Practice yoga asanas slowly and smoothly. In general perform each posture once only. Pay careful attention to fully understand the movement. To start with, stay for several seconds in the posture while breathing smoothly. Breathe regularly through your nose unless specified differently. Breathing, as you exercise, brings oxygen to feed your working muscles and takes away waste from your body. Do not hold your breath during asana practice.

Very young children should hold a position for a very short time (about two breaths in and out). As they advance in their practice, they can stay in the posture longer. Warming up helps to prevent muscle tightness. Some warm-up exercises can be done during the day, at school or anywhere. They can even be done while you watch TV. You'll find them useful both as preparation for the yoga asanas and also for preventing the build up of tension, so that you do not become too anxious or afraid about things.

In everyday life, parents can make a game of practising warm-ups with small children to stop them from becoming bored and irritable. Teachers can stop a class if the children's attention strays and spend a few moments practising appropriate exercises together.

and at the end…

Yoga helps children find balance in their lives. Children today are under a lot of stress. Homework, pressure to compete with other children, endless after school activities, over - scheduling, it all adds up. Children who have experienced yoga say it is fun, and it helps them relax.

I have seen how yoga helps children develop better body awareness, self-control, flexibility and co-ordination. Yoga has also been shown to help hyperactive and attention deficit children. These children crave movement and sensory/motor stimulus. Yoga helps channel these impulses in a positive way. Yoga postures that seem to work especially well are the warrior postures and the tree pose. They help instil calmness, confidence and balance. The trick is to get beyond just 'doing' the posture. I try to get children to think about what the postures mean, to become like the postures: strong and confident like a warrior, for example.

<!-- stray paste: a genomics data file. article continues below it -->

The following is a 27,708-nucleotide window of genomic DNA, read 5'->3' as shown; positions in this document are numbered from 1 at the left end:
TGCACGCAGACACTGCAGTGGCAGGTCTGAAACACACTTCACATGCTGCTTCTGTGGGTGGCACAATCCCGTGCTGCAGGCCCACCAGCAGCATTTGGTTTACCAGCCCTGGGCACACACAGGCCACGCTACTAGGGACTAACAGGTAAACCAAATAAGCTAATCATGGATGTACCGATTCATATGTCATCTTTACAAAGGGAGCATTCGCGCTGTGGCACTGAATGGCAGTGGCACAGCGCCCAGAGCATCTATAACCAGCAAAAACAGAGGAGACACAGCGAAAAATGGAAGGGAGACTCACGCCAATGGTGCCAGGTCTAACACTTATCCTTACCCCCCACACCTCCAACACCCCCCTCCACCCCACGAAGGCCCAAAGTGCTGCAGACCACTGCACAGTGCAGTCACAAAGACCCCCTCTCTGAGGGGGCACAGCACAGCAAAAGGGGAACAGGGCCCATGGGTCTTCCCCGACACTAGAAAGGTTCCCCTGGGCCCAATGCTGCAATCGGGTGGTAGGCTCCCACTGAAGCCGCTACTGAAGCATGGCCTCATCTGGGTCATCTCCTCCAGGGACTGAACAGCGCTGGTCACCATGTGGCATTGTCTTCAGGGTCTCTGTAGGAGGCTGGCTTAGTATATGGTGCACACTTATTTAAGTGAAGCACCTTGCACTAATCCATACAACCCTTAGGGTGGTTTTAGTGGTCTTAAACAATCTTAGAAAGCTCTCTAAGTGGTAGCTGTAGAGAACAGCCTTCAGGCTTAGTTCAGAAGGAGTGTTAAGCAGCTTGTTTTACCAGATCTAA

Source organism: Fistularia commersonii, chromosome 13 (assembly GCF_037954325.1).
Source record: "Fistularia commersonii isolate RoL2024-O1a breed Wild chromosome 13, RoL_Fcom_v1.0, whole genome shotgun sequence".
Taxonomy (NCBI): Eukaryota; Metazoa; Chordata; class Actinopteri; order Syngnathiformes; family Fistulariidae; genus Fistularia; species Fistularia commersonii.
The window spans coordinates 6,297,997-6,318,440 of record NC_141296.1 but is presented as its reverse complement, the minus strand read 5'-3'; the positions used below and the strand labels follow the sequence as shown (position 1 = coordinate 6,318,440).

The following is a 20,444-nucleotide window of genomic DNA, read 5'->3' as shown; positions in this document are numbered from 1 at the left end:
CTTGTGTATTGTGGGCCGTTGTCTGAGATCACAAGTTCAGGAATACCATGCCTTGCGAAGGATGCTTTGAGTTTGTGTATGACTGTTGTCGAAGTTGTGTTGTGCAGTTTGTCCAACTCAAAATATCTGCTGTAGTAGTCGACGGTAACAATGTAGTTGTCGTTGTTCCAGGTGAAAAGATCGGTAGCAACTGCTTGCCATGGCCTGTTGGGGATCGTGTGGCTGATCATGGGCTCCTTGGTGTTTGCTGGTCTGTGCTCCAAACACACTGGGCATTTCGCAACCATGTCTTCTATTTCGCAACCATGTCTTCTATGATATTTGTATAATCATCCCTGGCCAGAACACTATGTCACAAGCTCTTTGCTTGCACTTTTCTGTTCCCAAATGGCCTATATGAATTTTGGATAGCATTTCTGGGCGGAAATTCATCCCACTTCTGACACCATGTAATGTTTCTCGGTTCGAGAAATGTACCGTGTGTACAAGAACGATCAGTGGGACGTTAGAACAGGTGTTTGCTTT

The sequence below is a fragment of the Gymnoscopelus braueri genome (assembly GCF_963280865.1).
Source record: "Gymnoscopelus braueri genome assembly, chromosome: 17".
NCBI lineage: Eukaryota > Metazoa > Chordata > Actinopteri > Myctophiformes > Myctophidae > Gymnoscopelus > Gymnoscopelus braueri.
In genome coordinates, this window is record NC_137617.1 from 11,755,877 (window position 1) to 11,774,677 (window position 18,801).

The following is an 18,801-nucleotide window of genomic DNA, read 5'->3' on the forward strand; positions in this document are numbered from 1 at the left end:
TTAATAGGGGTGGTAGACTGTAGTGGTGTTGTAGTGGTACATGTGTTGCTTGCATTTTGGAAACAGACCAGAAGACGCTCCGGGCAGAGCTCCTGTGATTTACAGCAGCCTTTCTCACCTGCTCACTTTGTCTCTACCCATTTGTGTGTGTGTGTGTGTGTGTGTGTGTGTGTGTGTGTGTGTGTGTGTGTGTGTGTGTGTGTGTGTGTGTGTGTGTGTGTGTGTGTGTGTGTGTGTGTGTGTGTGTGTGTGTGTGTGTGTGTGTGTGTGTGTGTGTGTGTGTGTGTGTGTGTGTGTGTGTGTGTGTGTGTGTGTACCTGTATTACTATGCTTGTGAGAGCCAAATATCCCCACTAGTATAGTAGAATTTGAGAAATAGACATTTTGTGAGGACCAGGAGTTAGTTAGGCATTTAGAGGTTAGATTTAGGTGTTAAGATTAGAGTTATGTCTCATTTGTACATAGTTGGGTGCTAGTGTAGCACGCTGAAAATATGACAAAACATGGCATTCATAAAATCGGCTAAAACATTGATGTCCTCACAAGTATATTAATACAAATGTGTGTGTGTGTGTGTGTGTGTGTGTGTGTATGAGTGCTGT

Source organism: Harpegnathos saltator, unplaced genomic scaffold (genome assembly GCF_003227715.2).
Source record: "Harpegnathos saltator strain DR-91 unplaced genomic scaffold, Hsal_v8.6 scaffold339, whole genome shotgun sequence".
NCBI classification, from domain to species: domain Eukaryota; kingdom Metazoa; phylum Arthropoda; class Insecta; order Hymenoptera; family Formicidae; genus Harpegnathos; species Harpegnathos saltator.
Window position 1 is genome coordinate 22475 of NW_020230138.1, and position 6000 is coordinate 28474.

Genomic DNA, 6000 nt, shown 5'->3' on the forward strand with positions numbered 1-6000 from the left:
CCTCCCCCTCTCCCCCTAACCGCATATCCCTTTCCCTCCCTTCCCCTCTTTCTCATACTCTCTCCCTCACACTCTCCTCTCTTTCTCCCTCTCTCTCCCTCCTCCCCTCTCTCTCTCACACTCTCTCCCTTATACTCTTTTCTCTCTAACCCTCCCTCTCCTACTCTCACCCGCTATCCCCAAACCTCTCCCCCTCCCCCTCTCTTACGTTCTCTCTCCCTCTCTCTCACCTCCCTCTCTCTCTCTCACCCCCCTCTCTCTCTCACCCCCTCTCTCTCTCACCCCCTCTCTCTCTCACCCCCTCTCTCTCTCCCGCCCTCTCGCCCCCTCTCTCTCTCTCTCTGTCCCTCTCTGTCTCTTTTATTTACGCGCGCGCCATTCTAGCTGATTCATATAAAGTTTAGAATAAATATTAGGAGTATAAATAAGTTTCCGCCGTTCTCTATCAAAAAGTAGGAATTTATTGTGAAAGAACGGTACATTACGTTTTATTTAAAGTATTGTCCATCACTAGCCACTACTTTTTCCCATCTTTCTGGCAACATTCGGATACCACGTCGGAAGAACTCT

When it comes to relaxation, some children have a difficult time closing their eyes while others can't get enough. One technique that encourages relaxation is visualisation. At first I may get them to focus on belly breathing. Then I may ask them to imagine that they are at the beach, playing their favourite sport, or doing some other activity that they like. At the end of the relaxation exercise, I encourage the children to share their own experiences.

Another approach is to create a guided visualisation or story with a calming theme of some kind: 'imagine floating on a cloud'. The idea is to instil a sense of peace and feeling of oneness with nature. In class I encourage input from the children, and incorporate their ideas and questions, to encourage their self expression as part of the learning experience. There is such a wealth of knowledge and experience we can offer our children through the practice of yoga.

yoga is fun,
it develops concentration, focus, self-discipline and self- discovery.

Yoga benefits the entire body and mind and it is a life long foundation for children's well being:
- it helps to develop strong, flexible and healthy bodies
- increases concentration, focus and attention
- builds self esteem and confidence
- opens up to peaceful, relaxed state of body and mind
- acquires personal tools for stress management
- helps to express creativity and imagination
- leads towards understanding of anatomy and health
- aids to learn environmental awareness
- fosters language development and social interaction
- explores reflection

Kids that maybe overly active have fun doing yoga for kids, while unconsciously disciplining themselves in area of balance, focus and concentration. In the beginning children wiggle, giggle, but given the serenity of the practising environment, they soon learn to calm their senses, visualise, incorporate their imagination and team the counting techniques of stilling the mind of the 'never ending' chapter. They learn the difference between inhalation and exhalation and when to incorporate 'the breath' during certain yoga postures. Over time these techniques become learned and consciously applied in everyday life at home, school and play.
Breathing techniques learned by the children help them to understand the importance of the air we breathe and the effect it has on their well being.
Games are incorporated into the class that 're-iterate' what has been learned. For example Simon says…focusing only on yoga postures, is a great game for the kids to implement memory skills, confidence, self-empowerment and achievement.